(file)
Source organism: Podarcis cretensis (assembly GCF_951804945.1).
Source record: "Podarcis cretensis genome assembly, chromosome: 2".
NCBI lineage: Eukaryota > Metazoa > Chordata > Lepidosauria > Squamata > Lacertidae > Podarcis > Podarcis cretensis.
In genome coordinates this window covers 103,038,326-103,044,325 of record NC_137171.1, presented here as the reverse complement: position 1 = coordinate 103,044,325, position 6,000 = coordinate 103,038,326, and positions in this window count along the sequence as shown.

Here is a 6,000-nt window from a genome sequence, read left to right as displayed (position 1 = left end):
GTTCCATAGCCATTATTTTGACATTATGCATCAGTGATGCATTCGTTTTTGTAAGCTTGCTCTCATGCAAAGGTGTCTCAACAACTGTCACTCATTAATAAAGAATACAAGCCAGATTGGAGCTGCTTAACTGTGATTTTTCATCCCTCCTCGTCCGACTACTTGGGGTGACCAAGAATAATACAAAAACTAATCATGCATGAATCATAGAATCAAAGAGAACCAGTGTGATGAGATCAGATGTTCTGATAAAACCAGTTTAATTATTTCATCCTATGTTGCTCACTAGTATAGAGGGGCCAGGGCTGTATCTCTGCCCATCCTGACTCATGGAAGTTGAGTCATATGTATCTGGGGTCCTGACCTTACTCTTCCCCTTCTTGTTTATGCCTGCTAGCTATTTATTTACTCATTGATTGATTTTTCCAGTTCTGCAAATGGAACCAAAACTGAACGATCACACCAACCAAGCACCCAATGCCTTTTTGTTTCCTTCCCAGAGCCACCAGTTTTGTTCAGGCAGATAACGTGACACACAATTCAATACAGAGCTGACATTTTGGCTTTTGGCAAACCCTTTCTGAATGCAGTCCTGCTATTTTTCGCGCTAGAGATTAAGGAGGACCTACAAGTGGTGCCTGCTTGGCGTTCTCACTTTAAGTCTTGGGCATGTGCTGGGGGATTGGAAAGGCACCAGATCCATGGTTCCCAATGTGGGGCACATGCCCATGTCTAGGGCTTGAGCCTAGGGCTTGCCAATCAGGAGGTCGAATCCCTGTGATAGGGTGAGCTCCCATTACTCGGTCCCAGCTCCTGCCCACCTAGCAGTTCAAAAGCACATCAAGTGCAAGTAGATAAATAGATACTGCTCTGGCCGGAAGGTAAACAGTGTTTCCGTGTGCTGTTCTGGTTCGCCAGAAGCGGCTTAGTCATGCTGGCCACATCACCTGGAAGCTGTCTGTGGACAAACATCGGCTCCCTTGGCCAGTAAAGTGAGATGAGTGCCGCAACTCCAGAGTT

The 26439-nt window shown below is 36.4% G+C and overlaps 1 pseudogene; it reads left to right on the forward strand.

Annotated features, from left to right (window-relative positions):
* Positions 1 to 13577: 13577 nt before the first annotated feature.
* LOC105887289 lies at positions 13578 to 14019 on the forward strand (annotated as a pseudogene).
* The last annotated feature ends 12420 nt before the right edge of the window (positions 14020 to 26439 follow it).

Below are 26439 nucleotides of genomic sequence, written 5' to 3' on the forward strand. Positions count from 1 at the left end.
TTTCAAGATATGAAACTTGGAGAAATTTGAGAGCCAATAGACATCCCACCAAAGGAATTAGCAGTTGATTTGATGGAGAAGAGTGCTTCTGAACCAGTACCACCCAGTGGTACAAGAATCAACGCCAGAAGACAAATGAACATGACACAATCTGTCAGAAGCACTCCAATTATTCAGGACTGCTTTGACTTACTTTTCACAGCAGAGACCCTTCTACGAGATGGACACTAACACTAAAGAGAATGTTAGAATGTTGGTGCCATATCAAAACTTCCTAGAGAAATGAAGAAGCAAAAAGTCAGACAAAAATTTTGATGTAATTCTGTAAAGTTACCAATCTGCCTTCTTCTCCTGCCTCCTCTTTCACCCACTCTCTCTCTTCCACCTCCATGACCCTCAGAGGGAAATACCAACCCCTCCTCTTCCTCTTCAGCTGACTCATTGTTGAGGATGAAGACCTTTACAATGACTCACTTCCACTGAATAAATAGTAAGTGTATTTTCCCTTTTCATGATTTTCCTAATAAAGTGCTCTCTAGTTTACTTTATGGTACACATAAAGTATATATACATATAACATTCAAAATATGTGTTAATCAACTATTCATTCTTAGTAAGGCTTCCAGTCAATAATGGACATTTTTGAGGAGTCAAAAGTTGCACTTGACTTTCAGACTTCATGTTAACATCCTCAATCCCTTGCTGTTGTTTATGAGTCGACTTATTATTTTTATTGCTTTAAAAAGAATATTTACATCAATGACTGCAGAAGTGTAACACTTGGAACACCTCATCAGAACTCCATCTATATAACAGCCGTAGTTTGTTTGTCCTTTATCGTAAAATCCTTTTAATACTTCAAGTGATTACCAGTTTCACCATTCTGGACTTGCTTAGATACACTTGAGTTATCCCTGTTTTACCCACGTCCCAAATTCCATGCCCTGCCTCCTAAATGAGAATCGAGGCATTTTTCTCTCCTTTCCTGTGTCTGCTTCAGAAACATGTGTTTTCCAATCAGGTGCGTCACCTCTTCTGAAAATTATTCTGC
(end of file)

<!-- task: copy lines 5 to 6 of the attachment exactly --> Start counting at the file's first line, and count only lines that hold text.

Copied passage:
Here is a 6,000-nt window from a genome sequence, read left to right as displayed (position 1 = left end):
GTTCCATAGCCATTATTTTGACATTATGCATCAGTGATGCATTCGTTTTTGTAAGCTTGCTCTCATGCAAAGGTGTCTCAACAACTGTCACTCATTAATAAAGAATACAAGCCAGATTGGAGCTGCTTAACTGTGATTTTTCATCCCTCCTCGTCCGACTACTTGGGGTGACCAAGAATAATACAAAAACTAATCATGCATGAATCATAGAATCAAAGAGAACCAGTGTGATGAGATCAGATGTTCTGATAAAACCAGTTTAATTATTTCATCCTATGTTGCTCACTAGTATAGAGGGGCCAGGGCTGTATCTCTGCCCATCCTGACTCATGGAAGTTGAGTCATATGTATCTGGGGTCCTGACCTTACTCTTCCCCTTCTTGTTTATGCCTGCTAGCTATTTATTTACTCATTGATTGATTTTTCCAGTTCTGCAAATGGAACCAAAACTGAACGATCACACCAACCAAGCACCCAATGCCTTTTTGTTTCCTTCCCAGAGCCACCAGTTTTGTTCAGGCAGATAACGTGACACACAATTCAATACAGAGCTGACATTTTGGCTTTTGGCAAACCCTTTCTGAATGCAGTCCTGCTATTTTTCGCGCTAGAGATTAAGGAGGACCTACAAGTGGTGCCTGCTTGGCGTTCTCACTTTAAGTCTTGGGCATGTGCTGGGGGATTGGAAAGGCACCAGATCCATGGTTCCCAATGTGGGGCACATGCCCATGTCTAGGGCTTGAGCCTAGGGCTTGCCAATCAGGAGGTCGAATCCCTGTGATAGGGTGAGCTCCCATTACTCGGTCCCAGCTCCTGCCCACCTAGCAGTTCAAAAGCACATCAAGTGCAAGTAGATAAATAGATACTGCTCTGGCCGGAAGGTAAACAGTGTTTCCGTGTGCTGTTCTGGTTCGCCAGAAGCGGCTTAGTCATGCTGGCCACATCACCTGGAAGCTGTCTGTGGACAAACATCGGCTCCCTTGGCCAGTAAAGTGAGATGAGTGCCGCAACTCCAGAGTT